Terry Ludwig Soft Pastels
Rembrandt Soft Pastels
Schmincke Soft Pastels
Caran d Ache Hard Pastel Sticks
NuPastel Hard Pastel Sticks
Caran d Ache Pastel Pencils
Carb-Othello Pastel Pencils
Conte Pastel Pencils
Pencil Sharpener with replaceable blades
My Soltek easel contains MY favorite pastel colors. You can also purchase pre-selected plein air sets, but I like my plein air palette to closely match my studio palette.
Tie boxes hold my pastel sticks; I cover each box with a layer of bubble wrap to prevent shifting when I pack up.
I use inexpensive foamboard as my painting board, then transfer my finished pastel paintings to acid-free foam board cases made by sandwiching two boards (with foamboard strips as spacers) together with repositioning Artists Tape.
ARTIST'S white TAPE (not masking tape) for hinge-mounting paper
EASEL that adjusts to any size canvas or board
PLEIN AIR EASEL I use a SOLTEK backpack easel packed with my plein air sets of pastels
FOAMBOARD to mount my paper and to store unframed pastels
Pastel Premier Paper
Uart Pastel Paper
Roz Boxes (arranging, storing, transporting pastel sticks)
Investing in a TERRY LUDWIG Very Intense Darks #I set will significantly broaden your painting repertoire. I consider LUDWIG darks darks essential to my palette.
With Ludwig Pastels, you can purchase Open Stock (single sticks as opposed to sets) only from the manufacturer.
Ludwigs and Schminckes are super soft and rich, but will fill the tooth of your paper fast.
Rembrandt pastels are medium soft, less intense color but they won't fill your paper too fast. I consider Rembrandts my workhorses.
things I recommend
About the ROZ BOX:
Each metal, foam-cushioned tray holds 64 pastel sticks.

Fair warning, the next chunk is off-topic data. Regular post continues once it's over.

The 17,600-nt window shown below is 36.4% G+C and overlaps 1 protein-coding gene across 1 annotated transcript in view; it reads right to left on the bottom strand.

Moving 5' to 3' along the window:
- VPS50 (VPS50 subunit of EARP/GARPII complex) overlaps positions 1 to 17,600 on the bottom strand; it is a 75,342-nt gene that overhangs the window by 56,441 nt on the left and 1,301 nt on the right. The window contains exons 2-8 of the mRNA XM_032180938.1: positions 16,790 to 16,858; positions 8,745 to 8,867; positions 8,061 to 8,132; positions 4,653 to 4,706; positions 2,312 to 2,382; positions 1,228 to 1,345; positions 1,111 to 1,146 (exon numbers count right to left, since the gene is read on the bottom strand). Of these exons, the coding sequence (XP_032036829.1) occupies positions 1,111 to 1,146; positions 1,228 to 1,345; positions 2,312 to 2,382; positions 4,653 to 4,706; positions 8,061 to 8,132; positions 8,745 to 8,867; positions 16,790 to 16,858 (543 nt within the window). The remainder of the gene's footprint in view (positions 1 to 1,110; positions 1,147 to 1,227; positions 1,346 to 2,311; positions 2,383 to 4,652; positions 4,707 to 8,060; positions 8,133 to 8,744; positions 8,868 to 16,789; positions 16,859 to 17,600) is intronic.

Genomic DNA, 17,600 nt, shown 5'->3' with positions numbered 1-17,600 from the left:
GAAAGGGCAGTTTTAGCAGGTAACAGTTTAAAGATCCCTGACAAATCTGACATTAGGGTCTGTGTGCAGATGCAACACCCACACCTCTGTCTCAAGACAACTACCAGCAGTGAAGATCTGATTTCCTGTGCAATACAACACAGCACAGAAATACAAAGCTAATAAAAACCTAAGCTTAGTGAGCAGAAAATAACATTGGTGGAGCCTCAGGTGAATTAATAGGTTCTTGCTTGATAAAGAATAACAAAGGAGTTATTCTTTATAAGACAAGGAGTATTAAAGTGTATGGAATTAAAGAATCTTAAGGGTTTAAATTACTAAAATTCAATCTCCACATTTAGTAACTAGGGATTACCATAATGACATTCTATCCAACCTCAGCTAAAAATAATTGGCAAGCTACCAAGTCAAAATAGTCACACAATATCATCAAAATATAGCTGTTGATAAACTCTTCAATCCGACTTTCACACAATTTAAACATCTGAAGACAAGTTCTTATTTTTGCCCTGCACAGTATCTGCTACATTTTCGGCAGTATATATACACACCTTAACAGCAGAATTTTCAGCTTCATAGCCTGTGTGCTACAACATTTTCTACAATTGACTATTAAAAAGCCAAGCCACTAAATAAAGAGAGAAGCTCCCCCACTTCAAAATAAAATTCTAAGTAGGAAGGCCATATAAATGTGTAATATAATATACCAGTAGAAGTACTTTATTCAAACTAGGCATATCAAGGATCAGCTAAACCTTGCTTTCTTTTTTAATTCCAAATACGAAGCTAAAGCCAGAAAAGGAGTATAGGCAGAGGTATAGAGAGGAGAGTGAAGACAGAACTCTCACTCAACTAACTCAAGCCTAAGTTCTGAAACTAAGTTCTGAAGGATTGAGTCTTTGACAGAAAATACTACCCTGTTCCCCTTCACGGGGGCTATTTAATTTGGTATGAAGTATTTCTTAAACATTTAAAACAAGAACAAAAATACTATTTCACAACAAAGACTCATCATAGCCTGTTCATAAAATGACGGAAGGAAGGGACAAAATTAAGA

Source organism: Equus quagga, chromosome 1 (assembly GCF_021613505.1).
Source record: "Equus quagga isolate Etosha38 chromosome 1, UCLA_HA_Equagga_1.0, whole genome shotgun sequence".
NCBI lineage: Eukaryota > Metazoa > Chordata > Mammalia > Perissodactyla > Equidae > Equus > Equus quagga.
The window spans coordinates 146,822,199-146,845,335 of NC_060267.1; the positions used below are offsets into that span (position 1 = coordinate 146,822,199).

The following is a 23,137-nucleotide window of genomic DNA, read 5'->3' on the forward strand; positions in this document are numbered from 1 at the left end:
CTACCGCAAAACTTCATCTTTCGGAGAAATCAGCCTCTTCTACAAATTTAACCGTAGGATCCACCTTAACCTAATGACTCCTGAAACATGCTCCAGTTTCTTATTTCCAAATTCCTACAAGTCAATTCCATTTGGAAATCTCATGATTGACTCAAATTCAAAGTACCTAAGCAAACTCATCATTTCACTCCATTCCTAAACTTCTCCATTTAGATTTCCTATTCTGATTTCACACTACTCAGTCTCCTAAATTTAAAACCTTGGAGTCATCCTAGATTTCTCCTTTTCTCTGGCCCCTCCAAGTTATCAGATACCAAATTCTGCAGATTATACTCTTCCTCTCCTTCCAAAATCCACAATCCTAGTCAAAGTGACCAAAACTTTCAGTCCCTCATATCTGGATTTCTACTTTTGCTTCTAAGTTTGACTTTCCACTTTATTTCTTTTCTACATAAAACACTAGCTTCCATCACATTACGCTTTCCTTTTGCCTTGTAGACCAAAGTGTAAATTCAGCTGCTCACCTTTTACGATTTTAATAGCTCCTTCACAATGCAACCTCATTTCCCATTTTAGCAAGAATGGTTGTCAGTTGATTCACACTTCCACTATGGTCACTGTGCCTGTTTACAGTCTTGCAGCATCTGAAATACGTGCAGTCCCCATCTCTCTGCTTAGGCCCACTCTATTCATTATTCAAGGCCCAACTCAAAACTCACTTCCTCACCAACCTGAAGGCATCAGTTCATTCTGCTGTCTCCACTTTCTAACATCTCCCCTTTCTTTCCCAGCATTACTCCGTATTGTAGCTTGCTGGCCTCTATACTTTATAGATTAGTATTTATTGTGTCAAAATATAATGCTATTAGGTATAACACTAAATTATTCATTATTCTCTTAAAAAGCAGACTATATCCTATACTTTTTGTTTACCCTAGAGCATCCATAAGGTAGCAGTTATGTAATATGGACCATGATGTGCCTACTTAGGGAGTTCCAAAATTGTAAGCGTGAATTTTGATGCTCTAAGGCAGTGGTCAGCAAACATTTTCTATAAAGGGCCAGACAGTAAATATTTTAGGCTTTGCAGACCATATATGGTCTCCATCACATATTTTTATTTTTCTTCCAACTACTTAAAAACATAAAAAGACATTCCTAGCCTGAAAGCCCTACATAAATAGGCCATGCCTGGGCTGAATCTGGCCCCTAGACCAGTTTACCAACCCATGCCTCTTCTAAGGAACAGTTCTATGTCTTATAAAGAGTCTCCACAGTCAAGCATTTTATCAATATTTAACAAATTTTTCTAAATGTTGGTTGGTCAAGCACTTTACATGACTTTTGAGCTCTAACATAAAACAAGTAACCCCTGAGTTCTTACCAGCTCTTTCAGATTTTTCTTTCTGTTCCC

I lift the trays from their metal cases and arrange them on a long table by my easel.
Two trays stack in each metal Roz Box case, protecting my fragile pastel sticks during travel. We have an RV, and I can easily carry my entire pastel collection with me.
Soft pastel sticks in foam-lined Roz Box Trays sorted by value and color sit on a long banquet table next to a large easel in my studio. Hard pastel sticks and pastel pencils are assigned the far end of the table, because I use them less frequently, usually only at the beginning and end of a painting. Handy wipes, pencil sharper, paper towels are within reach, too.
BIG BEND ARTIST TIP: TONING A CANVAS
When it comes to PASTELS, I'm a purist. All that touches my paper, other than pastel pigment, is either* water, rubbing alcohol, or TURPENOID (artists' turpentine substitute) which I wash over a dusting of pastel to TONE (UNDER PAINT) my canvas. I TONE most every canvas before I start painting.
A TONE is a vibrant wash of color tint. I like to use red or orange or golden yellow to give my painting an inner glow. I may use several thin transparent layers of UNDERPAINTING. If you have one of my originals, you may have noticed this glow. Now, you have met the sunny canvas beneath all that color.